Dr. Marc Flajolet

October 18, 2012

Please tell me about the research you’re currently doing in Dr. Greengard’s lab. What is the nature of the research? What are you targeting?

Dr. Marc Flajolet: I am a molecular biologist by training, working on brain signaling in the context of aging and Alzheimer’s disease (AD) especially, for over 12 years now. In Dr. Greengard’s lab, we use an elaborate set of state-of-the-art techniques (ranging from molecular biology to behavioral studies) to discover novel biological functions relevant for AD. Our interest is to identify novel cellular targets or pathways important for AD and study how those can be used to design new drugs that would be beneficial for AD. I also work on identifying novel small molecule compounds that affect AD models and cultured cells in ways that show a potential to treat the disease.

What results have you discovered thus far from your research, or what do you expect to find?

Dr. Marc Flajolet: We have discovered that Casein Kinase 1 (CK1) might represent an interesting target.  Inhibition of CK1 could lead to improvement in two major hallmarks of AD: reduction in beta amyloid production and reduction in Tau phosphorylation. We are currently working to establish the CK1 mechanism and we hope to bring to light the cellular target of CK1 that leads to these effects.

Along those lines we have recently shown that a small compound (SMER28) could be beneficial for AD via its role in autophagy activation. We hope to further develop this family of compounds and optimize their brain permeability in order to test their efficacy in vivo.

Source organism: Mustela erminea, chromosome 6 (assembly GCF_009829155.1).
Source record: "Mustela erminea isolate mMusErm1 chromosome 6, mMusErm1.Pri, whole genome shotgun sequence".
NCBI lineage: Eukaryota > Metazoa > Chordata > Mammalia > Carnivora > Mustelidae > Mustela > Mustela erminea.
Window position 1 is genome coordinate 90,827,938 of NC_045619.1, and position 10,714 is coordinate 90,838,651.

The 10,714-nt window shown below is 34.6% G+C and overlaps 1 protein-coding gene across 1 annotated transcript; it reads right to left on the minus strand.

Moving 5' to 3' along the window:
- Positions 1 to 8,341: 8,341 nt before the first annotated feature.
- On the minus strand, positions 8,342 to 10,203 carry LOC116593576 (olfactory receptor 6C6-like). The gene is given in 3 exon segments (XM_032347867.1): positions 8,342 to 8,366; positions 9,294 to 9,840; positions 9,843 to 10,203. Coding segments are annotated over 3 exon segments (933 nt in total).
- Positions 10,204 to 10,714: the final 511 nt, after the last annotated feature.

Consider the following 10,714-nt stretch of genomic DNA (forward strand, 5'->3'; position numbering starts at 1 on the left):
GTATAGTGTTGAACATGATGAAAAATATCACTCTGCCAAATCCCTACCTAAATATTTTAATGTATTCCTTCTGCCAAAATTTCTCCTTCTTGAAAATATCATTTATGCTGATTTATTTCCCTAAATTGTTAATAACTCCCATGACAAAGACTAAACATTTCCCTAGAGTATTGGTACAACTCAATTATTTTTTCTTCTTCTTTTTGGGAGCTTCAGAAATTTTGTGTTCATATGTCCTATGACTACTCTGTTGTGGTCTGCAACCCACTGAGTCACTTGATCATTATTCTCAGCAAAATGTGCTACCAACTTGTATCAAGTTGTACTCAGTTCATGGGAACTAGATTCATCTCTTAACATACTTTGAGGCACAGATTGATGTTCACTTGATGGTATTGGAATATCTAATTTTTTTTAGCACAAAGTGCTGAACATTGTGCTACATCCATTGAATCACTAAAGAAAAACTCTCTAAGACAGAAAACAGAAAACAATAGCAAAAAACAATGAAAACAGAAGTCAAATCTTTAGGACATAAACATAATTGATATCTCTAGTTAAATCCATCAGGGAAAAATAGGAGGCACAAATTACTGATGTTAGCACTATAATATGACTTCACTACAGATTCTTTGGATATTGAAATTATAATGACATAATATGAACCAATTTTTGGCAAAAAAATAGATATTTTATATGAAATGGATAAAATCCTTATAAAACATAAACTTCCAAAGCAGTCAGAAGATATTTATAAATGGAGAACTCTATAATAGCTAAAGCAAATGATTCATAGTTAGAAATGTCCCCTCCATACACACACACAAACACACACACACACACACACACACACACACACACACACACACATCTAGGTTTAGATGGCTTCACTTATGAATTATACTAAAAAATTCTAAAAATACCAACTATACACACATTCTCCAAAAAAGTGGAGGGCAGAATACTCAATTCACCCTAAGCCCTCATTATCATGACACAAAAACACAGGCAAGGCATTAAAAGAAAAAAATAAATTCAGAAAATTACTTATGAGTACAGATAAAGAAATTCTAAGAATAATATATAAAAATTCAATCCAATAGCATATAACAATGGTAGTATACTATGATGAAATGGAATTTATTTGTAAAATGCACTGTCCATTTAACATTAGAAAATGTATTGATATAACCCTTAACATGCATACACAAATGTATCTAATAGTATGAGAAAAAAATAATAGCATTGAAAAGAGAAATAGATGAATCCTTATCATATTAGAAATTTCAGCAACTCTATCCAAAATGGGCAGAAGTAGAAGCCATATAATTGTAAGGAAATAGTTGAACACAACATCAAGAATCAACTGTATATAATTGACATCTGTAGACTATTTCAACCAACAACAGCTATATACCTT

Dr. Marc Flajolet viewing cells through a microscope

What impact might your work have on Alzheimer’s diagnosis or treatment in the future?

Dr. Marc Flajolet: Our role most likely will impact the treatment much more that the diagnosis, but it is also possible that the genes we identify (such as the ones encoding proteins that interact with GSAP) could become important markers for the diagnosis of AD.

Any of the small molecule compounds that we identify has the capacity to become a drug to treat AD and therefore we put a lot of effort in this direction. We are working in a unique scientific environment that allows us to have access to a novel combination of techniques. This should help us tremendously to stay competitive and work at the highest possible pace.

What directions can you see your work taking in the future?

Dr. Marc Flajolet: We hope and believe that we will be able to move away from simple systems such as cellular tests and go forward toward more complex systems, and ideally bring some of our discoveries into pre-clinical studies and clinical trials.


Alzheimer's Articles